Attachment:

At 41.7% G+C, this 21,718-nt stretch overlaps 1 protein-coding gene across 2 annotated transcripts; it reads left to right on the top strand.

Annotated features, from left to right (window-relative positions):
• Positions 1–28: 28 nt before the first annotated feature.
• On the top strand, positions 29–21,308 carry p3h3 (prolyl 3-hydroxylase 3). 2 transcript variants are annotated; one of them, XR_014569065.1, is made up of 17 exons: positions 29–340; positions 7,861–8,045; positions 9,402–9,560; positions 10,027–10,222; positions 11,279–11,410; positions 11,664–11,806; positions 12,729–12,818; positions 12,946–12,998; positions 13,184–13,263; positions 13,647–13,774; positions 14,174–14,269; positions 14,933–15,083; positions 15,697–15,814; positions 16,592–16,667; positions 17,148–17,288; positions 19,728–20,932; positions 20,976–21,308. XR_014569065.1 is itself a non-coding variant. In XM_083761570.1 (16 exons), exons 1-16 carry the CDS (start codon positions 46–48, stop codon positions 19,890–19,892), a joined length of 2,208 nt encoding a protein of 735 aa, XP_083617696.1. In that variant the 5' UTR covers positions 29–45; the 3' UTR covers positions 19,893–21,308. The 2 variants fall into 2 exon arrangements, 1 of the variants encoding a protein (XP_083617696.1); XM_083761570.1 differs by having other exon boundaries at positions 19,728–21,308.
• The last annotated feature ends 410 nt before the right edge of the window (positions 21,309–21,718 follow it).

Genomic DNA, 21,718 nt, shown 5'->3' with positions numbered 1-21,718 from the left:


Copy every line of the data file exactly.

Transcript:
At 41.7% G+C, this 21,718-nt stretch overlaps 1 protein-coding gene across 2 annotated transcripts; it reads left to right on the top strand.

Annotated features, from left to right (window-relative positions):
• Positions 1–28: 28 nt before the first annotated feature.
• On the top strand, positions 29–21,308 carry p3h3 (prolyl 3-hydroxylase 3). 2 transcript variants are annotated; one of them, XR_014569065.1, is made up of 17 exons: positions 29–340; positions 7,861–8,045; positions 9,402–9,560; positions 10,027–10,222; positions 11,279–11,410; positions 11,664–11,806; positions 12,729–12,818; positions 12,946–12,998; positions 13,184–13,263; positions 13,647–13,774; positions 14,174–14,269; positions 14,933–15,083; positions 15,697–15,814; positions 16,592–16,667; positions 17,148–17,288; positions 19,728–20,932; positions 20,976–21,308. XR_014569065.1 is itself a non-coding variant. In XM_083761570.1 (16 exons), exons 1-16 carry the CDS (start codon positions 46–48, stop codon positions 19,890–19,892), a joined length of 2,208 nt encoding a protein of 735 aa, XP_083617696.1. In that variant the 5' UTR covers positions 29–45; the 3' UTR covers positions 19,893–21,308. The 2 variants fall into 2 exon arrangements, 1 of the variants encoding a protein (XP_083617696.1); XM_083761570.1 differs by having other exon boundaries at positions 19,728–21,308.
• The last annotated feature ends 410 nt before the right edge of the window (positions 21,309–21,718 follow it).

Genomic DNA, 21,718 nt, shown 5'->3' with positions numbered 1-21,718 from the left: